As stormtroopers work with Inquisitors in questioning locals about possible Jedi sightings, Kenobi manages to slip in and find the storeroom where Princess Leia is being kept. The child is terrified that Kenobi might be one of her abductors, since his currently disheveled appearance isn’t in keeping with the Jedi her father knew. When he performs some deft martial arts against her kidnappers, she reluctantly agrees to go with this “old” man. On the way out, Kenobi explodes the ‘free sample’ given to him earlier by the drug dealer, which immediately vaporizes, leaving the bumbling kidnappers high as a kite on its hallucinogenic properties. Demanding that Kenobi show her some kind of magic trick as proof is force abilities, Kenobi resists, insisting it would draw too much attention to him and destroy their chances of escape, though he later uses the force to slow her fall from a building ledge, which finally convinces her. He also buys Leia some fresh clothing in order to help her blend in.
Note: Probably the first time hallucinogenic drugs have ever been used in an escape attempt in Star Wars. I also couldn’t help but notice that the green tunic young Leia buys is almost identical to the green camouflage tunic the adult Leia wears when she lands on Endor in “Return of the Jedi”.
Later in the streets, Haja makes a heroic gesture when he acts as diversion for Kenobi and Leia, allowing them to escape from nearby Inquisitors and stormtroopers. It appears the fraud has a good, if somewhat greedy heart, after all.
When the Grand Inquisitor learns that young Leia has escaped, his wrath is turned to lead kidnapper Vect Nehru, whom he threatens with whirling red lightsaber blades, before slaughtering Nehru off-camera. The Inquisitor is further incensed after learning that the kidnapping of Leia, a high-profile Senator’s daughter, was the idea of Reva, who’s operating well beyond the bounds of his patience.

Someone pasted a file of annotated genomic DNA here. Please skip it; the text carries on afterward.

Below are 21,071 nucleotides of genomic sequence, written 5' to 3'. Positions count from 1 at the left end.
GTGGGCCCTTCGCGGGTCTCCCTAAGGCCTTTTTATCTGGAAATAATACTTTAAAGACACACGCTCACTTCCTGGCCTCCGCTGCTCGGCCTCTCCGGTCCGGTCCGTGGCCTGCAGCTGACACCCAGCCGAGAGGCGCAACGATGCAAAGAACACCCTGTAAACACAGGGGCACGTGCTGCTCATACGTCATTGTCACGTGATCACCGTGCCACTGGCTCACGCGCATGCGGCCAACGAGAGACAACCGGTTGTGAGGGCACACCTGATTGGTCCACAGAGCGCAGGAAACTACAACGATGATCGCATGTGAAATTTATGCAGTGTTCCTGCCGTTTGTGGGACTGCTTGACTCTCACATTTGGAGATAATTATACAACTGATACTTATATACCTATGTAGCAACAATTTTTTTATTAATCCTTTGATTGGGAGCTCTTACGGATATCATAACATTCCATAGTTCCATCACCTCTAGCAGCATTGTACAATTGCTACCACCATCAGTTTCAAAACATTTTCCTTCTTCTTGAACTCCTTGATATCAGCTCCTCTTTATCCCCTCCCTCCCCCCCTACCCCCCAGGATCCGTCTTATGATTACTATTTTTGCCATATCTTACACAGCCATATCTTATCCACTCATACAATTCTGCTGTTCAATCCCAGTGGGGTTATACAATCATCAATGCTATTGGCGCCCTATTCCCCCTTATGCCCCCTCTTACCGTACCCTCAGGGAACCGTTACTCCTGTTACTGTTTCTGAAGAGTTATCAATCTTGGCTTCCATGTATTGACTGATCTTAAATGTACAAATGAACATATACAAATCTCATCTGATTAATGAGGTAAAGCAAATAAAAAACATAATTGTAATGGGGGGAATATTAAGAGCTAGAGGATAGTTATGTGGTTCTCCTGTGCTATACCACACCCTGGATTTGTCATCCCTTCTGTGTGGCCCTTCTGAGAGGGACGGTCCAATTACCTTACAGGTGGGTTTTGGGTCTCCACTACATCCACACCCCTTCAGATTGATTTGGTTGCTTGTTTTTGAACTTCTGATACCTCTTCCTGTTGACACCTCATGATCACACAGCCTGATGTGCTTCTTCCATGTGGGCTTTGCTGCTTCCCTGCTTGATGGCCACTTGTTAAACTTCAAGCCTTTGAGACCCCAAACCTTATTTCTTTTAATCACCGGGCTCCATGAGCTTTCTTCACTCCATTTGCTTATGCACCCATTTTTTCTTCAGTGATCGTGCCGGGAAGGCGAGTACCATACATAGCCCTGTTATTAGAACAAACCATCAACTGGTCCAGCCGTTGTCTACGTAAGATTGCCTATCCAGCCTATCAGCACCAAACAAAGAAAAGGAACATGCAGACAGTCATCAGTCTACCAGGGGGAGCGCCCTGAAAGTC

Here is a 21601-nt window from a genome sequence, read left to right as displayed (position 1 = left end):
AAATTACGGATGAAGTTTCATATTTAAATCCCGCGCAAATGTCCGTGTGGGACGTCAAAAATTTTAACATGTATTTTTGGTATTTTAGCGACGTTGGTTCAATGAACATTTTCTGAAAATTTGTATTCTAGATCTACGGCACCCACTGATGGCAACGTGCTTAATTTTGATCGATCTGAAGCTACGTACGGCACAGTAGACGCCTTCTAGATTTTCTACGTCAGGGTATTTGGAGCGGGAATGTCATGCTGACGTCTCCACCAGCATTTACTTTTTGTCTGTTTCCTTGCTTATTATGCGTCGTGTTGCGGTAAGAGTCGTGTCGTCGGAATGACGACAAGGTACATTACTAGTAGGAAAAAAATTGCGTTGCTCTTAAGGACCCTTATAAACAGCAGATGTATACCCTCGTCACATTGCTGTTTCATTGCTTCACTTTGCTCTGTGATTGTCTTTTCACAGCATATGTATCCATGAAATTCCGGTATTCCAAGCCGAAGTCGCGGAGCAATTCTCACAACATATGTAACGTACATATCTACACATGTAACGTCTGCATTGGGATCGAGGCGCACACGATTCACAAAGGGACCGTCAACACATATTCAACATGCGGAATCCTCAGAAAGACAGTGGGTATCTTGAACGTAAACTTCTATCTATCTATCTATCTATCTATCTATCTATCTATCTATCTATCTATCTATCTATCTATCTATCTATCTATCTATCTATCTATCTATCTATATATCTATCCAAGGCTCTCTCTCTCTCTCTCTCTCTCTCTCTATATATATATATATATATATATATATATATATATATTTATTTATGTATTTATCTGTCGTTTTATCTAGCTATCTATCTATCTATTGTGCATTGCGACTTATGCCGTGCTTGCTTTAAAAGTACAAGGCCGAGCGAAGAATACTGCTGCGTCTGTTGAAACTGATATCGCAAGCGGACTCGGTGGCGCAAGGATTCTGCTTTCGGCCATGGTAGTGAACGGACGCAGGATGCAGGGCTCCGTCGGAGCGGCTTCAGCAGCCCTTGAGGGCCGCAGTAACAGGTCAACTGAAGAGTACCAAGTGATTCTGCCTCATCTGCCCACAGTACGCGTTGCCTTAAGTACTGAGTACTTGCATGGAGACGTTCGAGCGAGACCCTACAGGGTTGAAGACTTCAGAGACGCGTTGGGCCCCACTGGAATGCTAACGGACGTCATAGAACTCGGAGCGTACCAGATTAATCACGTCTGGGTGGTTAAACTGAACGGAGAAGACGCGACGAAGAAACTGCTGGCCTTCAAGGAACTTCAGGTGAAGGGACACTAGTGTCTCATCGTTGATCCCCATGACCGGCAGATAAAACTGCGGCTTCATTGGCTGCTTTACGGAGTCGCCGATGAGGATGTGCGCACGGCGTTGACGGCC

After Reva corners Kenobi and Leia in a docking bay, the rivalry between the Grand Inquisitor and Reva reaches a boiling point when he steps in to take the credit of capturing Kenobi for himself. When Reva objects, he angrily dresses her down over her reckless plan to draw Kenobi out by kidnapping a powerful Senator’s daughter. He then dismisses Reva’s lowly upbringing, reminding her that she came from the gutter to join the elite ranks of the Inquisitors. Unexpectedly, Reva then impales him with her crimson lightsaber–leaving the once-formidable Lead Inquisitor as dead as roast Bantha meat. He drops to the floor, and a bloodthirsty, vengeful Reva looks down at his fallen corpse and quips, “Who’s in the gutter now?”
Note: As I said earlier, I wasn’t sure what to make of Reva, but I like how her arc developed in Part 2. I’m sure she won’t survive beyond this prequel miniseries, since we don’t see her character again in any future (past?) Star Wars movies taking place after “A New Hope.” At any rate, Moses Ingram does a nice job of fleshing out this angry young woman who’s tired of having to prove herself on a par with the other baddies.
After taunting Kenobi to come out from hiding in the docking bay, she tries to elicit a reaction from him in an attempt to home in on his emotions. She tells Kenobi that Lord Vader will be pleased to learn of his capture. Reva realizes Kenobi didn’t know that Vader survived their fateful encounter at Mustafar in “Revenge of the Sith.” That does the trick–almost. Kenobi is still able to focus on the mission at hand, and “bury his feelings deep inside” by running with Leia into the vessel’s cargo hold and escaping in the nick of time…a frustrated Reva is left to watch as her prey escapes.
Note: Reva attempt to taunt Kenobi out of the cargo bay is similar to how Vader tried to draw Luke out of hiding by reading his thoughts and threatening to turn his “sisssterr” to the dark side in “Return of the Jedi”. One more minor nit comes to mind however following Kenobi’s escape in the cargo hold of the escaping ship–couldn’t Reva just make a call to stop the ship in orbit? I mean, she had the resources of the Empire at her beck and call…